Written by Margaret Whitely Friday, 11 November 2011 00:00
On a beautiful Sunday in October, the Shelter Rock Library, located at165 Searingtown Road, Albertson, held a rededication ceremony for its newly renovated library.
Library board president Thomas Jordan gave a little background information on the library itself. Jordan said, “In 1960, a group of residents wanted a neighborhood library they could ‘call their own.’ Therefore, a Friends of the Library was formed and with a great deal of hard work and community spirit, the Shelter Rock Library was born.
“In the beginning it was operated from a small office building next to the Albertson train station and in 1969 the library was moved to its current location.”
Jordan continued, “Over the years, the direction and focus of the library and libraries across the nation, changed to meet the needs and desires of its patrons. In 1994, the library was modestly renovated. But, in recent years the need for greater renovation and restructuring became apparent. We received many requests from residents to bring the library into the 21st century.
“In 2001 we had a library consultant assess our needs and recommend how to fulfill them. The consultant met with various focus groups, comprised of both patrons and staff, to get information and his report was made available for patron review.”
Jordan went on, “With the help of a facilitator from the Nassau Library System, we also began a study of a long range plan for the library. We made a concerted effort to involve residents from areas of the library district. Three meetings were held and library expansion, technology and programming were identified as key issues. The findings were reported and we solicited comments and that plan is available on our website www.nassaulibrary.org/shelter.”
Jordan said, “The library’s board of trustees spent several years studying these findings and working with architects to develop a plan. We had hoped to almost double the size of the library from its present 23, 040 square feet, but after meeting with officials from the Town of North Hempstead, and after a careful study of many options, the board felt the most fiscally responsible and expedient plan at this time was to revise the project to address the most immediate needs of our existing facility.
“In September and November of 2007 additional public meetings were held to discuss and inform residents of the project. Architect Kenneth Vey presented the new plan and much discussion ensued. Then in December of 2007 and January of 2008 public hearings were held to consider and adopt resolutions approving the project, at a total budgeted cost not to exceed $6.6 million and requesting the town to authorize the issuance of bonds.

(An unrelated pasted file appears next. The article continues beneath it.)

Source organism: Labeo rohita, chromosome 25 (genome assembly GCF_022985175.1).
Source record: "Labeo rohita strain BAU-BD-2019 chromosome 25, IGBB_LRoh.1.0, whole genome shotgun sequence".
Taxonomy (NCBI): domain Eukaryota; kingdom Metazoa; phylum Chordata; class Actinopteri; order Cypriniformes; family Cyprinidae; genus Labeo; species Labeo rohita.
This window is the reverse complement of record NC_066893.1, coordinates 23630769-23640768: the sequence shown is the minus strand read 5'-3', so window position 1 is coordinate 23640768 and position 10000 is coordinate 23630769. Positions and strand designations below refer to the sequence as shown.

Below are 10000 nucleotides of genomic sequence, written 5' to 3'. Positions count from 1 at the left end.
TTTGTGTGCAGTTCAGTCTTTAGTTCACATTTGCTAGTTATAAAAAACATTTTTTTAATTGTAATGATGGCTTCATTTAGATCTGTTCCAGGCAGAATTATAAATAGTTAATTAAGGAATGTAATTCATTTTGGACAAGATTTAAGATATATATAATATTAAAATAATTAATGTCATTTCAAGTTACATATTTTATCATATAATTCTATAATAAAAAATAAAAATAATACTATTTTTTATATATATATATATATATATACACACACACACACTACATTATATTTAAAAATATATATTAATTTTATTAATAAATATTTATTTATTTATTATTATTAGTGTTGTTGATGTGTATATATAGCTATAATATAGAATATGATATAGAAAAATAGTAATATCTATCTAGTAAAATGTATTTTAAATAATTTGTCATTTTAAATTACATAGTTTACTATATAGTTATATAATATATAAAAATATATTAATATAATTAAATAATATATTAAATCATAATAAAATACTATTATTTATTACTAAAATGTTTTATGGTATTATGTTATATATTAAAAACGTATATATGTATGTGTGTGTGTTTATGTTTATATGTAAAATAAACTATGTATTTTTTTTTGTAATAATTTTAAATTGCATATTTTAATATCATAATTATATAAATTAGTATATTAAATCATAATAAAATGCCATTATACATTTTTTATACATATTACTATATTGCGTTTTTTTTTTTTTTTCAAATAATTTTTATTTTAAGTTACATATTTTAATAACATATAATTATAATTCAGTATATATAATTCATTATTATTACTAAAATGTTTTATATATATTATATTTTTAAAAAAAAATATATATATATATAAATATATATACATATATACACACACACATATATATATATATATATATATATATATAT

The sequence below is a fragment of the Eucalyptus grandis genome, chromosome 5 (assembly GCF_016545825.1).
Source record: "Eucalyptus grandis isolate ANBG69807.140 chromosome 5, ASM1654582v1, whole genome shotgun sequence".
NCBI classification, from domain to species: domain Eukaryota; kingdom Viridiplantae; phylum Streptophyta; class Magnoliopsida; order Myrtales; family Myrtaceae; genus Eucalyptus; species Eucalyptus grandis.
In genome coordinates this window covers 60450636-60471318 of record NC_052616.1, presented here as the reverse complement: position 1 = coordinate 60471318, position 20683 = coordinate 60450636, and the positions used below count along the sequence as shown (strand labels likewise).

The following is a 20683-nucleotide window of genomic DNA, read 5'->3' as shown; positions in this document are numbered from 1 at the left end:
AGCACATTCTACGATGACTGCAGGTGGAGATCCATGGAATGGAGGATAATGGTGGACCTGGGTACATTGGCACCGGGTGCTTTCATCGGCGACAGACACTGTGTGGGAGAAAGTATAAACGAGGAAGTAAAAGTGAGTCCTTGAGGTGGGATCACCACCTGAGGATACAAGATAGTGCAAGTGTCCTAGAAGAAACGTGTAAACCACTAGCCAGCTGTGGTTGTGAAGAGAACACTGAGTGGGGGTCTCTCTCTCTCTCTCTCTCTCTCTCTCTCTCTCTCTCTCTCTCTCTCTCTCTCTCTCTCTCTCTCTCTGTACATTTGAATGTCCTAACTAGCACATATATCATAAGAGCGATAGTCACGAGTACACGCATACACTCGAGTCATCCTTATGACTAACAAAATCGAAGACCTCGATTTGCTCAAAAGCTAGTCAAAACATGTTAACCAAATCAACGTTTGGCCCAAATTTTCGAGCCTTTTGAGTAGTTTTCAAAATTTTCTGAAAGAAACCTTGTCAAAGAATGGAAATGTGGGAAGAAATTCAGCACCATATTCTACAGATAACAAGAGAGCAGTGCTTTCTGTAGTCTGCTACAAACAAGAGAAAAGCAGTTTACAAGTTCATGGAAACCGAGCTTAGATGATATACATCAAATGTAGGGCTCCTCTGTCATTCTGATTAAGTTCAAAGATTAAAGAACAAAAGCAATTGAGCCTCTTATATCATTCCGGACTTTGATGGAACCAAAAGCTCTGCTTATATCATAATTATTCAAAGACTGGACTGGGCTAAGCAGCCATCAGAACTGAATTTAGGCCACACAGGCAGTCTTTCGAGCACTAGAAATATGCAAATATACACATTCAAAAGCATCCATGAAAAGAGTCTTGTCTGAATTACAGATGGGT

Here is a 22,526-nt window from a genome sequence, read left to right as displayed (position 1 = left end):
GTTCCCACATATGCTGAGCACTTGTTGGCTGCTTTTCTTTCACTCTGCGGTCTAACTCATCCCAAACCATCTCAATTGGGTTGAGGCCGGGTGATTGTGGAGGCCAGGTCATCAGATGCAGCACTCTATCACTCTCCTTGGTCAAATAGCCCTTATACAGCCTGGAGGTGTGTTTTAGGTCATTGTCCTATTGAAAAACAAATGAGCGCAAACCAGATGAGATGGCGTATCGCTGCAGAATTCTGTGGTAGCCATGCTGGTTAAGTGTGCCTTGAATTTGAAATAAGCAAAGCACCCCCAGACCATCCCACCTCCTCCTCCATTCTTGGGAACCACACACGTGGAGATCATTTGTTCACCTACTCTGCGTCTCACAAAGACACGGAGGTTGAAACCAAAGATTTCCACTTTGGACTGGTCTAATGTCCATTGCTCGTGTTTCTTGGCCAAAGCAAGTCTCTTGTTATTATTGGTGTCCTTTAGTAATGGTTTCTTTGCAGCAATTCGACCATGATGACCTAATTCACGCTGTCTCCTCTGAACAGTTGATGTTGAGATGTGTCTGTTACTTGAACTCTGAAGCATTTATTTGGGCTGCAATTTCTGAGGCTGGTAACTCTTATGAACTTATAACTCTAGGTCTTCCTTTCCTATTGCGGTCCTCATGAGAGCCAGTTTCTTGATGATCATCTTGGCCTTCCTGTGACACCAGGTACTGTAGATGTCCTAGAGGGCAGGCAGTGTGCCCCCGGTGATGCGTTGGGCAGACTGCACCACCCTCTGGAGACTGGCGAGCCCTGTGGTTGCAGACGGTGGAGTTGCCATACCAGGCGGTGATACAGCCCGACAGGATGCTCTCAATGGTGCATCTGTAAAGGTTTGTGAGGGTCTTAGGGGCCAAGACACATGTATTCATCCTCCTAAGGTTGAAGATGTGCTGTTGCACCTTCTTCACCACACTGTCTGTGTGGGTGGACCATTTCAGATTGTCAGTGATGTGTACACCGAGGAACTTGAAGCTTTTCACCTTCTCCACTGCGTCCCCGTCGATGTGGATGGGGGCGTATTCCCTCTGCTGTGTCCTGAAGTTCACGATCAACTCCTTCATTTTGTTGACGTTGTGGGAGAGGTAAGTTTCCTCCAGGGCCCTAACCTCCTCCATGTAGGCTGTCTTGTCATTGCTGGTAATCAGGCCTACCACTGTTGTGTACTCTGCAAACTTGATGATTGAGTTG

“The rest is history. We closed our doors and the renovation began and thanks to both the Mineola Library and Temple Tikvah on Hillside Avenue, who graciously loaned us their facilities, we were able to hold many of our events.”
The rest of the program continued with the entrance of the Color Guard, led by Boy Scout Troop No. 200 of East Williston and the Pledge of Allegiance and then the Star Spangled Banner led by Siobhan of Mineola High School.
New York State Comptroller Thomas DiNapoli, who was present said, “It is always so wonderful to see a community come together as we see today.”
New York State Senator Jack Martins was also present and said he had many fond memories of coming to the Shelter Rock Library to study.
Legislator Wayne Wink said, “The Shelter Rock Library has always been the focus of the community and I’m looking forward to utilizing it again.”
Town of North Hempstead Receiver of Taxes Charles Berman quoted former New York City Mayor Edward Koch who once said, “Without art and music there is no culture and with no culture there is no civilization.”
On the cover of the program for the re-dedication ceremony was a very apropos quote from Stewart Brand, best known as editor of the Whole Earth Catalog, “A library doesn’t need windows, a library is a window!”
However, in the renovated Shelter Rock Library there are plenty of windows and lots of light streaming into the reading room and there are even children’s window seats, which are very appealing for small children to sit in and read by the daylight.